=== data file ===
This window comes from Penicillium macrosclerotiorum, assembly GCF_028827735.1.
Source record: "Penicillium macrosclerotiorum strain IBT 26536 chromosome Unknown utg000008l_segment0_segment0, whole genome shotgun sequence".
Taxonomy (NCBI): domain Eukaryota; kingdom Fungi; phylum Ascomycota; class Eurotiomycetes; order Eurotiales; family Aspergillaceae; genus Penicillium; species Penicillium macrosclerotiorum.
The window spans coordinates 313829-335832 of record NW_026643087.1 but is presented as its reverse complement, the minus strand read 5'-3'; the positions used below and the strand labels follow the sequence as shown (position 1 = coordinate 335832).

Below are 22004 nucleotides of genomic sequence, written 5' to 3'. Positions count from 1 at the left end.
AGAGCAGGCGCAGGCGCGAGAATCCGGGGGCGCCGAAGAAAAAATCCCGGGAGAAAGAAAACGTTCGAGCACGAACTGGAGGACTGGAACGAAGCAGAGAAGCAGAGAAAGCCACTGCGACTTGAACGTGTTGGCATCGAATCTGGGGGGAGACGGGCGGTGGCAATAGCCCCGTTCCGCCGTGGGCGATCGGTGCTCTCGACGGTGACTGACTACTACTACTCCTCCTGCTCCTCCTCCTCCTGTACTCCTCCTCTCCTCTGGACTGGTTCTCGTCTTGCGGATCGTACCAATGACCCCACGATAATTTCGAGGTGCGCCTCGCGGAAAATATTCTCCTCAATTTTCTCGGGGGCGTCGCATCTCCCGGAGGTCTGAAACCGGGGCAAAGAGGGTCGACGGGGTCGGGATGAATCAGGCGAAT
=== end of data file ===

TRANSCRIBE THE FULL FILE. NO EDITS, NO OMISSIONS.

This window comes from Penicillium macrosclerotiorum, assembly GCF_028827735.1.
Source record: "Penicillium macrosclerotiorum strain IBT 26536 chromosome Unknown utg000008l_segment0_segment0, whole genome shotgun sequence".
Taxonomy (NCBI): domain Eukaryota; kingdom Fungi; phylum Ascomycota; class Eurotiomycetes; order Eurotiales; family Aspergillaceae; genus Penicillium; species Penicillium macrosclerotiorum.
The window spans coordinates 313829-335832 of record NW_026643087.1 but is presented as its reverse complement, the minus strand read 5'-3'; the positions used below and the strand labels follow the sequence as shown (position 1 = coordinate 335832).

Below are 22004 nucleotides of genomic sequence, written 5' to 3'. Positions count from 1 at the left end.
AGAGCAGGCGCAGGCGCGAGAATCCGGGGGCGCCGAAGAAAAAATCCCGGGAGAAAGAAAACGTTCGAGCACGAACTGGAGGACTGGAACGAAGCAGAGAAGCAGAGAAAGCCACTGCGACTTGAACGTGTTGGCATCGAATCTGGGGGGAGACGGGCGGTGGCAATAGCCCCGTTCCGCCGTGGGCGATCGGTGCTCTCGACGGTGACTGACTACTACTACTCCTCCTGCTCCTCCTCCTCCTGTACTCCTCCTCTCCTCTGGACTGGTTCTCGTCTTGCGGATCGTACCAATGACCCCACGATAATTTCGAGGTGCGCCTCGCGGAAAATATTCTCCTCAATTTTCTCGGGGGCGTCGCATCTCCCGGAGGTCTGAAACCGGGGCAAAGAGGGTCGACGGGGTCGGGATGAATCAGGCGAAT